Another major unknown factor is whether additional J-15 aircraft will be produced for Chinese aircraft carriers before the 5th generation carrier fighter enters service (which would not be before than the mid 2020s at the earliest). A catapult compatible J-15 testbed has been developed and trialed, and an electronic warfare ski jump compatible J-15 prototype is also in testing, however at present there are no indications that additional J-15s have been constructed beyond the initial 24 airframes. It goes without saying that a modernized, catapult compatible J-15 could act as a stopgap for a 5th generation carrier fighter as well as to complement it in a similar way to how U.S. Navy Super Hornets will complement F-35Cs. But at present there are no indications of continued J-15 production despite testing of at least one new advanced variant.
The World Beyond the 5th Generation
A number of nations around the world have started programs to develop fighter aircraft beyond what is currently known as 5th generation fighters. These tentative 6th generation programs are currently in their infancy and remain appropriately secretive.
The United States is currently developing the closely guarded Penetrating Counter Air (PCA) as part of its “Next Generation Air Dominance” concept, with a goal of entering service as early as 2030 for the U.S. Air Force, as well as a U.S. Navy project called F/A-XX intended for a similar date into service. The Franco-German Future Combat Air System (FCAS) is a similar next generation fighter project intended for entry into service by 2040. The UK’s Project Tempest has been stated to enter service by 2035. All of these publicly announced projects remain relatively early in development and have been variously described as “next generation” or “sixth generation” by commentators and defense media over time.
However, the exact subsystems and technological advances that may prove to be decisive in “6th generation” fighters are unclear. Various systems have been posited as potential advancements to expect from next generation air combat systems, including integration of unmanned aircraft into manned-unmanned teaming (MUMT), artificial intelligence, system of systems warfighting concepts, long range and endurance, broadband stealth, future propulsion systems such as variable cycle engines (VCEs), and directed energy weapons (DEWs).
The exact configuration of these future air combat systems may not be known, but at present it appears that a manned fighter aircraft will still play a central role despite heavy hints of MUMT and system of systems approaches. If the relationship between 5th generation and 4.5th generation aircraft are any guide, it is very possible that certain future technologies for “6th generation” aircraft may be applied on current 5th generation aircraft to become “5.5th generation” in turn.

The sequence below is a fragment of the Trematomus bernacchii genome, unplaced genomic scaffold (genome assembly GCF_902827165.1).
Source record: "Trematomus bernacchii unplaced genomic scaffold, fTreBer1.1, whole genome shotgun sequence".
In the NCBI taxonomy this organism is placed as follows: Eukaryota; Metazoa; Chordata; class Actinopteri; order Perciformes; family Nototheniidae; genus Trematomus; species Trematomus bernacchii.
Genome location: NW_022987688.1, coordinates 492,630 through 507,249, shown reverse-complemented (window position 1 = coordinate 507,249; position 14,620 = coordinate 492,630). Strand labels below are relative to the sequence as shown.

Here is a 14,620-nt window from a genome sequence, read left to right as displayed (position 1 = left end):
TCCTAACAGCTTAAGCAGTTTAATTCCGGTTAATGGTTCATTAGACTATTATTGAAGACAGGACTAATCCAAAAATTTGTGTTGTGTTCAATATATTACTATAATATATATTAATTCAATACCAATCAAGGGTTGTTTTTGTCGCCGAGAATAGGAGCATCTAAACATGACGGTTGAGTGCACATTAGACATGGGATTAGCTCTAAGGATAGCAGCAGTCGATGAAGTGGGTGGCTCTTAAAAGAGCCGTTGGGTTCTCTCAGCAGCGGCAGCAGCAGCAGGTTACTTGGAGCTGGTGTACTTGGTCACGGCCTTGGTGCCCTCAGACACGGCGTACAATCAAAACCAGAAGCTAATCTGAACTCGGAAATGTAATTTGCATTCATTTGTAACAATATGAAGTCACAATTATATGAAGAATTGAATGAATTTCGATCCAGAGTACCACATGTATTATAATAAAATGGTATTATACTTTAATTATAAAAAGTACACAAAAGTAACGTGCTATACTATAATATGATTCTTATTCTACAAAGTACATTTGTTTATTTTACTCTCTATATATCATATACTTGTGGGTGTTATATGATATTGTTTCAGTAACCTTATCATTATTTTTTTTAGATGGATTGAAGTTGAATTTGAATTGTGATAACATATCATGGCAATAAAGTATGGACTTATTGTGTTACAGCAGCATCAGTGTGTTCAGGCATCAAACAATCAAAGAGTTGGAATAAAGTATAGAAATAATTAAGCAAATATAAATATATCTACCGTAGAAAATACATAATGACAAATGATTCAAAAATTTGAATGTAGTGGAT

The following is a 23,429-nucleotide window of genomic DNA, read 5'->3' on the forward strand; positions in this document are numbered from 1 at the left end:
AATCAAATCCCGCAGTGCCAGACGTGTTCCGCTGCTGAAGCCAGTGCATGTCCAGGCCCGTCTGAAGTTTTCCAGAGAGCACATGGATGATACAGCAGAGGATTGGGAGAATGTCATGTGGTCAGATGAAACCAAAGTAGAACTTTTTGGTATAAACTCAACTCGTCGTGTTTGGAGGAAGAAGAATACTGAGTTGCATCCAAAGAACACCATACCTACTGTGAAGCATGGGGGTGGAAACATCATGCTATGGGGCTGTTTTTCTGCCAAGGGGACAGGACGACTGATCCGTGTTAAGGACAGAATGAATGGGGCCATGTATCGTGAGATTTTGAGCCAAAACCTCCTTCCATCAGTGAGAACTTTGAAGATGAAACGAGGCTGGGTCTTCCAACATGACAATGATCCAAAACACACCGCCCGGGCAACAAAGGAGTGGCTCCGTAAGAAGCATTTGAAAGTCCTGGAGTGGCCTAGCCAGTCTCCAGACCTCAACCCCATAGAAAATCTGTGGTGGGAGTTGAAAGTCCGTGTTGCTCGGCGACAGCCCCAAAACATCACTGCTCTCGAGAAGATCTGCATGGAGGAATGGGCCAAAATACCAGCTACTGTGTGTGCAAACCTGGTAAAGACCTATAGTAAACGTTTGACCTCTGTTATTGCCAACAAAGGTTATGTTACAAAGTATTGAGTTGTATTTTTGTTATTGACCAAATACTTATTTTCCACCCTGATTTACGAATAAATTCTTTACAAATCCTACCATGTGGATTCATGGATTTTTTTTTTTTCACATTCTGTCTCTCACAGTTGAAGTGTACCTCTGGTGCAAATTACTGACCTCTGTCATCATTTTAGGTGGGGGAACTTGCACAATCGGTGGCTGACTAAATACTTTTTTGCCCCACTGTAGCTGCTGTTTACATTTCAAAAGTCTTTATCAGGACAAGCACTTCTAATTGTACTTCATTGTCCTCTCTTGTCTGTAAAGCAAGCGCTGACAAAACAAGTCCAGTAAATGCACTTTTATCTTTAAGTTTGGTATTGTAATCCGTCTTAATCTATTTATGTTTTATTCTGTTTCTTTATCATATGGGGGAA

Hints of a next generation fighter
The PLA and Chinese aerospace industry has made impressive advances in recent years and decades to close technological gaps with other leading world military powers. As nations around the world begin to develop 6th generation fighter aircraft and next generation air combat systems, it is likely that China has begun to conduct research and development along similar lines. Assuming that China is aiming to field their equivalent of a 6th generation fighter along a similar time period to U.S., UK and European concepts, pre-research would have likely begun quite a few years ago.
Given traditional Chinese opacity towards leading edge military advances, it was expected that many years might pass until official acknowledgement of a next generation fighter project.
However in early January 2019, the WeChat account of AVIC Times published an interview with Dr. Wang Haifeng, the current chief designer of Chengdu Aerospace Corporation (CAC). One section in the interview provided some surprisingly candid statements regarding a next generation fighter concept.
In this section, Wang first comments on the next generation fighter concepts that have emerged from the U.S. and from Europe. He then lists various technologies that he believes will likely become important in that generation of aircraft such as MUMT, artificial intelligence, very high stealth, omnidirectional sensors and weapons, as well as other less certain technologies such as VCEs, DEWs, hypersonic weapons, and swarming technology.